Tag Archives: seasons

Focus on the Illustrator: Il Sung Na

I mentioned Il Sung Na back in my post about spring, but I’ve recently had a chance to look at more of Na’s work and I am still impressed. The paint like layers lend texture to the illustrations and each part seems to play delicately with the others. Na has created worlds of every day animals rendered anew, whether they are sleeping as they are in A Book of Sleep or an elephant that can’t figure out an umbrella like in The Thingamabob.

Though Na does not have many works to look through yet (book number 5, Hide and Seek, comes out in July), they are all beautiful and are as lovely to read as they are to look at. Again, I highly recommend Spring Rabbit, Snow Rabbit, which really works for any season.

The delicate illustrations will draw children in. Watch how the rabbit changes or how the fish keeps its eyes open in sleep. These books are really wonders to behold.

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Spring has Sprung

Today is the first day of Spring. Merriam-Webster defines spring as “a time or season of growth or development; specifically : the season between winter and summer comprising in the northern hemisphere usually the months of March, April, and May or as reckoned astronomically extending from the March equinox to the June solstice.” What better way to celebrate the season of growth than through children’s literature? I think that the changing colors and scenery make spring ideal for picture books, though the theme also works well in easy readers and chapter books as well. Some of my favorite (and new favorite) books about Spring (and the changing of seasons) are:

  • Snow Rabbit, Spring Rabbit: A Book of Changing Seasons by Il Sung Na. I only read this one recently, but the illustrations are stunning. Watch Rabbit move through the seasons as they change and Rabbit changes too.
  • The Tiny Seed by Eric Carle. Though this focuses on a seed as the seasons change, the real growth happens in Spring, when things like flowers come alive. Eric Carle’s distinct style is always a crowd pleaser and the lesson within about change and growth make this one a perennial favorite.
  • When Will It Be Spring? by Catherine Walters. How do you get a baby bear to hibernate when he is just so excited for Spring? That’s what this story is about and children will learn about how the world changes when it becomes Spring. It also works well as part of a lesson plan on Earth Science, as this blog post explains.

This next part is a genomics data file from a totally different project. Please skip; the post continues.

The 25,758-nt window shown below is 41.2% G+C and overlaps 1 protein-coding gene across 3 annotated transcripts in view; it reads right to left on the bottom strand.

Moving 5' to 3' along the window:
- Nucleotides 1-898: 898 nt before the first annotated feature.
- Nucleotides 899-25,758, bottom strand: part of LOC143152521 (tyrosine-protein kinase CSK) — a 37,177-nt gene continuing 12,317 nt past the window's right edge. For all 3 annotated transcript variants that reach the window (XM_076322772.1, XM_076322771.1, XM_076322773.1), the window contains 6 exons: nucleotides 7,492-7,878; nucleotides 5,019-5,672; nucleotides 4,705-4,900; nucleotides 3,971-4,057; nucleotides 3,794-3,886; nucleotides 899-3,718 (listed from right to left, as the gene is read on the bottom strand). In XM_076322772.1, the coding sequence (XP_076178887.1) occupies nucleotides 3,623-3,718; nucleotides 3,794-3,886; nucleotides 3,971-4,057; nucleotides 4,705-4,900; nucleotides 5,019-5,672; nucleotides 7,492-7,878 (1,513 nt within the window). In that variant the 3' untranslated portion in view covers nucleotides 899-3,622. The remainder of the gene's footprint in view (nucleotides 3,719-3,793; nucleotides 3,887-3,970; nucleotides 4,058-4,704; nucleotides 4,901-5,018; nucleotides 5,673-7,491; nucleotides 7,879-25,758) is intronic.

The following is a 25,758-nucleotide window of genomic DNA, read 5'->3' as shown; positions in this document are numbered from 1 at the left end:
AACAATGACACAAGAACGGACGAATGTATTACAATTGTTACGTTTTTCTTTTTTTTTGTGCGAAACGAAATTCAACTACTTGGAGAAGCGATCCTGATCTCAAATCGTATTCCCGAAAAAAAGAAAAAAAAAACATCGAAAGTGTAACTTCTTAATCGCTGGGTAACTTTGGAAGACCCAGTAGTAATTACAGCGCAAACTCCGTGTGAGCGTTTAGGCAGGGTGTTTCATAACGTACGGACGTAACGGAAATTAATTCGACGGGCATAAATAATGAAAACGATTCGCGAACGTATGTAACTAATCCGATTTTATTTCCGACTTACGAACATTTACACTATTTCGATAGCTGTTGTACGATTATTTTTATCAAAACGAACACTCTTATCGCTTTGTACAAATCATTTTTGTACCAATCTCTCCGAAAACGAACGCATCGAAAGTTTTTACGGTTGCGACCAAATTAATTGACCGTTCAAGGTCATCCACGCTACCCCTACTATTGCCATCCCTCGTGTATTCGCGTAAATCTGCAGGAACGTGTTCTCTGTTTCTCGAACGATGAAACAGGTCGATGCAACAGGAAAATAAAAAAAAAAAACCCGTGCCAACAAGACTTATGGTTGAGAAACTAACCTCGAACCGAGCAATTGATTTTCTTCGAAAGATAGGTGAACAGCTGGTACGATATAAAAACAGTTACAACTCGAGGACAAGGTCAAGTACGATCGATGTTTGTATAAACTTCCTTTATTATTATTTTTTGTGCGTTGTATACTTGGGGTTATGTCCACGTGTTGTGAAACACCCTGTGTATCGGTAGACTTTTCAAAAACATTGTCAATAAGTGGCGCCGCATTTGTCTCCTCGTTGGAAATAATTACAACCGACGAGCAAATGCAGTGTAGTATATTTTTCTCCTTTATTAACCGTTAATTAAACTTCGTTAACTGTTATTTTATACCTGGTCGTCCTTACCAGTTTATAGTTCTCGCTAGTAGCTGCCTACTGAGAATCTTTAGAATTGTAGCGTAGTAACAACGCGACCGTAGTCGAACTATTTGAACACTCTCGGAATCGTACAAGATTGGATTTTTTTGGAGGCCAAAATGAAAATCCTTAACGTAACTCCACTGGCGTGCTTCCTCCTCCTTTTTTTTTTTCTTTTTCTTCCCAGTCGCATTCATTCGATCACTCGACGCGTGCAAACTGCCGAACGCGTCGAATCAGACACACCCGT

• Ready for Spring by Marthe Jocelyn. Don’t know what to wear for Spring? This fun board book explains what’s weather appropriate.
  • A Child’s Book of Seasons by Satomi Ichikawa. I believe this book is now out of print, but if you can get your hands on it, I highly recommend it. This was one of my most interesting picture books I had growing up and though Autumn was always my favorite part of this book, the illustrations make all seasons beautiful.

Aside from my favorite, Apples 4 the Teacher has a nice list of books about spring. This website has a fairly through list, which separates the books into age groupings, helpful for quick selection. Find something about spring and celebrate it. Baseball is starting up again, flowers are growing, trees are turning green. All of this lends itself to great read alouds and adventures that can be paired with books.

Focus on the Illustrator: Nikki McClure

I am fortunate enough to live in the same region as author and illustrator Nikki McClure. At Crafty Wonderland last winter, I almost met her, but instead was shy and admired her work from a distance. What I really like about McClure’s work is her very unique illustration style, which is created through paper cuts. Though simple in color schemes, this type of work takes a long time and a delicate hand.

One of my favorite books by McClure is Mama, Is It Summer Yet?. Using the world of nature around her, McClure shows the transitioning of spring to summer in a unique way that will delight children.Younger readers and new parents seem to love Awake to Nap, which is all about a baby’s day.

Even though paper cutting is difficult to replicate, attempting to do so will show children just how much work goes into creating her stories. If you haven’t seen any of her work, I highly recommend her.